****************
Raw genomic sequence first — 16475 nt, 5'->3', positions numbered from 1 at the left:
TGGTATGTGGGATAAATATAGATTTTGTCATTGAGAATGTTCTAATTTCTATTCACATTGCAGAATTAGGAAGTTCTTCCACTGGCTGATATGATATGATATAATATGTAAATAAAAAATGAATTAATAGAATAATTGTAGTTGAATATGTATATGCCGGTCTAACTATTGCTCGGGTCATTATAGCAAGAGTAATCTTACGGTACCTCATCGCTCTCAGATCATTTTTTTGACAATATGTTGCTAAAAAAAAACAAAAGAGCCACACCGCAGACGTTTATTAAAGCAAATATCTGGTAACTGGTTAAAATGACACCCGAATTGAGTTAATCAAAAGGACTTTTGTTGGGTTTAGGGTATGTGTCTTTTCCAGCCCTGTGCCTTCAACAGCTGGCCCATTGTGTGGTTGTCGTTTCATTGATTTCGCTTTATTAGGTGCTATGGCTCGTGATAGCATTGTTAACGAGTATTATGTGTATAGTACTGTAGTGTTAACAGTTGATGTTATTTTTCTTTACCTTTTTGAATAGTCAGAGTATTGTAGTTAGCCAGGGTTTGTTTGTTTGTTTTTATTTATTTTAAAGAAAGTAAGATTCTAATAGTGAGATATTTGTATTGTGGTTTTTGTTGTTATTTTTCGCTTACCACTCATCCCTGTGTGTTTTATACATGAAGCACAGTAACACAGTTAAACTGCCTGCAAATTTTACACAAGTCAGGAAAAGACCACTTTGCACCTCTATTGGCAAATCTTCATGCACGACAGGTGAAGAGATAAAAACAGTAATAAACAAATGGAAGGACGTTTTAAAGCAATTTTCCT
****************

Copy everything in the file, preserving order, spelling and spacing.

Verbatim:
Raw genomic sequence first — 16475 nt, 5'->3', positions numbered from 1 at the left:
TGGTATGTGGGATAAATATAGATTTTGTCATTGAGAATGTTCTAATTTCTATTCACATTGCAGAATTAGGAAGTTCTTCCACTGGCTGATATGATATGATATAATATGTAAATAAAAAATGAATTAATAGAATAATTGTAGTTGAATATGTATATGCCGGTCTAACTATTGCTCGGGTCATTATAGCAAGAGTAATCTTACGGTACCTCATCGCTCTCAGATCATTTTTTTGACAATATGTTGCTAAAAAAAAACAAAAGAGCCACACCGCAGACGTTTATTAAAGCAAATATCTGGTAACTGGTTAAAATGACACCCGAATTGAGTTAATCAAAAGGACTTTTGTTGGGTTTAGGGTATGTGTCTTTTCCAGCCCTGTGCCTTCAACAGCTGGCCCATTGTGTGGTTGTCGTTTCATTGATTTCGCTTTATTAGGTGCTATGGCTCGTGATAGCATTGTTAACGAGTATTATGTGTATAGTACTGTAGTGTTAACAGTTGATGTTATTTTTCTTTACCTTTTTGAATAGTCAGAGTATTGTAGTTAGCCAGGGTTTGTTTGTTTGTTTTTATTTATTTTAAAGAAAGTAAGATTCTAATAGTGAGATATTTGTATTGTGGTTTTTGTTGTTATTTTTCGCTTACCACTCATCCCTGTGTGTTTTATACATGAAGCACAGTAACACAGTTAAACTGCCTGCAAATTTTACACAAGTCAGGAAAAGACCACTTTGCACCTCTATTGGCAAATCTTCATGCACGACAGGTGAAGAGATAAAAACAGTAATAAACAAATGGAAGGACGTTTTAAAGCAATTTTCCT